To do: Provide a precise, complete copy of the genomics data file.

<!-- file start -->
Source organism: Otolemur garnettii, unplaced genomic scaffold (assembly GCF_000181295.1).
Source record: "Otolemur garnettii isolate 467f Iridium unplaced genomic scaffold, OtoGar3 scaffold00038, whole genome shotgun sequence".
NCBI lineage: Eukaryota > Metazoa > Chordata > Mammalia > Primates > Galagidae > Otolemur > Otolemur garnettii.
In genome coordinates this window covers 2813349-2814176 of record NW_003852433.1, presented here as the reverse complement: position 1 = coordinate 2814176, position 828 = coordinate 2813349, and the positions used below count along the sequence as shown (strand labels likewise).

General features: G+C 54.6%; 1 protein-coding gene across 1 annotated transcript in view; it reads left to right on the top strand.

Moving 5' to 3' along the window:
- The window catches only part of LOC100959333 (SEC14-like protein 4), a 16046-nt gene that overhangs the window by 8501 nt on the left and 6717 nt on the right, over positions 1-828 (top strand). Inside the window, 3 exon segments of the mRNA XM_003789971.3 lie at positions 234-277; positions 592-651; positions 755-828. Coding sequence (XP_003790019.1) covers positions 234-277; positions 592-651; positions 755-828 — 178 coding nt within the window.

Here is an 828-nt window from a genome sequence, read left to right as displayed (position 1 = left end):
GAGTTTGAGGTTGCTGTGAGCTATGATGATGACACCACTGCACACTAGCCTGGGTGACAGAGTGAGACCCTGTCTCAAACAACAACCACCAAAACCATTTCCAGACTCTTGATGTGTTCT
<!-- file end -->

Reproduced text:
Source organism: Otolemur garnettii, unplaced genomic scaffold (assembly GCF_000181295.1).
Source record: "Otolemur garnettii isolate 467f Iridium unplaced genomic scaffold, OtoGar3 scaffold00038, whole genome shotgun sequence".
NCBI lineage: Eukaryota > Metazoa > Chordata > Mammalia > Primates > Galagidae > Otolemur > Otolemur garnettii.
In genome coordinates this window covers 2813349-2814176 of record NW_003852433.1, presented here as the reverse complement: position 1 = coordinate 2814176, position 828 = coordinate 2813349, and the positions used below count along the sequence as shown (strand labels likewise).

General features: G+C 54.6%; 1 protein-coding gene across 1 annotated transcript in view; it reads left to right on the top strand.

Moving 5' to 3' along the window:
- The window catches only part of LOC100959333 (SEC14-like protein 4), a 16046-nt gene that overhangs the window by 8501 nt on the left and 6717 nt on the right, over positions 1-828 (top strand). Inside the window, 3 exon segments of the mRNA XM_003789971.3 lie at positions 234-277; positions 592-651; positions 755-828. Coding sequence (XP_003790019.1) covers positions 234-277; positions 592-651; positions 755-828 — 178 coding nt within the window.

Here is an 828-nt window from a genome sequence, read left to right as displayed (position 1 = left end):
GAGTTTGAGGTTGCTGTGAGCTATGATGATGACACCACTGCACACTAGCCTGGGTGACAGAGTGAGACCCTGTCTCAAACAACAACCACCAAAACCATTTCCAGACTCTTGATGTGTTCT